I’ve been making notes basically always, even in primary school I filled many notepads (‘kladblok’) of grey recycled paper I bought myself. It still means I can cycle back to e.g. conversations I had in 2014 with the notes often being more or less verbatim. Two years ago in April, a few weeks into the first pandemic lockdown, I revamped my personal note taking system and added something I hadn’t done structurally before: a day log. In it I list the things that I worked on during the day, or thought about, or came across etc. Below is a basic example from July 2020 when I just started using Obsidian for my day log notes.

Example day log, with links jumping off to more detailed notes

The day logs have quickly become much more than a simple list of things I’ve done in a day. It also forms a jumping off point for any notes that belong to an entry in a day log. It is a habit fully part of my routines.

As a result I am now structurally not only taking notes during conversations as I’ve been doing for decades, but also much better documenting things as I’m doing them. Basically I find myself much better logging my actions, and thus the status of my activities. When I return to something I don’t need time to reconstruct what it was I was doing or thinking, or to figure out what I can do next.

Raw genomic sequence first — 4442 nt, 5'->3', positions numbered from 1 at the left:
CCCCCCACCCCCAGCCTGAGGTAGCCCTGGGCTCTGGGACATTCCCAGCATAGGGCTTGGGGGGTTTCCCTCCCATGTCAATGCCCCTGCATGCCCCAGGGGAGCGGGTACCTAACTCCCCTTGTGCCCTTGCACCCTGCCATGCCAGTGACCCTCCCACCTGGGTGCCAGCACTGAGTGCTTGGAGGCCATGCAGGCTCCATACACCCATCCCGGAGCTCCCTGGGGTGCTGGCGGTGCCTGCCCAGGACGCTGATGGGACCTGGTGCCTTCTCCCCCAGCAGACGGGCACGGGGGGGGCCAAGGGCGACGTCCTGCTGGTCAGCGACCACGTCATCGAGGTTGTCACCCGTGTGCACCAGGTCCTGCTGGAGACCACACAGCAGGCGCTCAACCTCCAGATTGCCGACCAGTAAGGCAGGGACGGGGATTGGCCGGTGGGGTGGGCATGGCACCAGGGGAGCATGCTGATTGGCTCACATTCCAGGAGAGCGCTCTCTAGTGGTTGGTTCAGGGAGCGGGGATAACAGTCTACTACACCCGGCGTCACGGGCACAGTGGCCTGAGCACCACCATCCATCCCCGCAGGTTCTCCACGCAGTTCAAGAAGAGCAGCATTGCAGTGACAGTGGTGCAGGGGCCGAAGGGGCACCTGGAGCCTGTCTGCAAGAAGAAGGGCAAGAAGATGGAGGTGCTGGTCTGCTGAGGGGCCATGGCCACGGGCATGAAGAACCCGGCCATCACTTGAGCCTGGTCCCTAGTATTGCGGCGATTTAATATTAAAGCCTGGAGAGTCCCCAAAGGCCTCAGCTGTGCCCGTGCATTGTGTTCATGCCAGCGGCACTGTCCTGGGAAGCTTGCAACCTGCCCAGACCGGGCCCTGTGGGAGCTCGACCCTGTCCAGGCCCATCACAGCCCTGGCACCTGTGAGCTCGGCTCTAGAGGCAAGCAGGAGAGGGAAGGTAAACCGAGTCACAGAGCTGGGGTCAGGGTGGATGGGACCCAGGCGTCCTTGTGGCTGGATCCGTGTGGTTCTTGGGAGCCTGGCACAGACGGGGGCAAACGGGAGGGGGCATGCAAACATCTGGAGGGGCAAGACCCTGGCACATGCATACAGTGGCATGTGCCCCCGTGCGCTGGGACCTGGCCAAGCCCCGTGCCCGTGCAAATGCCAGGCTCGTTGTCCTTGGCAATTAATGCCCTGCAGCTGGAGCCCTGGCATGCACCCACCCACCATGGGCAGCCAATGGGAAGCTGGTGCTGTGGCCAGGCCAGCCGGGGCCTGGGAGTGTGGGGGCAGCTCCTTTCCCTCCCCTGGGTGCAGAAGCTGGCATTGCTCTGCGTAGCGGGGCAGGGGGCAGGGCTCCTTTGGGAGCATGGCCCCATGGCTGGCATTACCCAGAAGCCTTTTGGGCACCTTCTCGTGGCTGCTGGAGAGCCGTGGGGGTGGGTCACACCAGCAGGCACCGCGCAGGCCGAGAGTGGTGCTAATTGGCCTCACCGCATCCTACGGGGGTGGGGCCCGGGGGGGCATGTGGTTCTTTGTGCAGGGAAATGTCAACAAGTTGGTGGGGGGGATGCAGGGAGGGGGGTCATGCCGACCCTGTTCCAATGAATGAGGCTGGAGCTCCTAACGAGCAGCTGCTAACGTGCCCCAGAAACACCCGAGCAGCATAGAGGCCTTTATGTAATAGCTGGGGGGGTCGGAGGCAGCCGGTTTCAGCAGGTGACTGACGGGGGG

It means that when I was e.g. figuring out how to build my own Micropub client I could do so incrementally, and even spending ten minutes could be fruitful. Before those ten minutes would be lost to switching costs. It also means I find it easier to let something rest for a while, because I know it will be easy to pick up again.

Two years on I feel keeping day logs, by structurally leading to notes jumping off of them, causes a very specific effect for me: My notes now stop me from having to go backwards whenever I pick up something again at a level unlike ever before. Ideas stay intact and usable, concepts don’t need to be reworded each time, experiments can be incremental, projects can stand still for a while but can restart immediately when I return to them. That’s valuable return on the time spent making those notes.

Ratchet, image by Paul van de Velde, license CC BY

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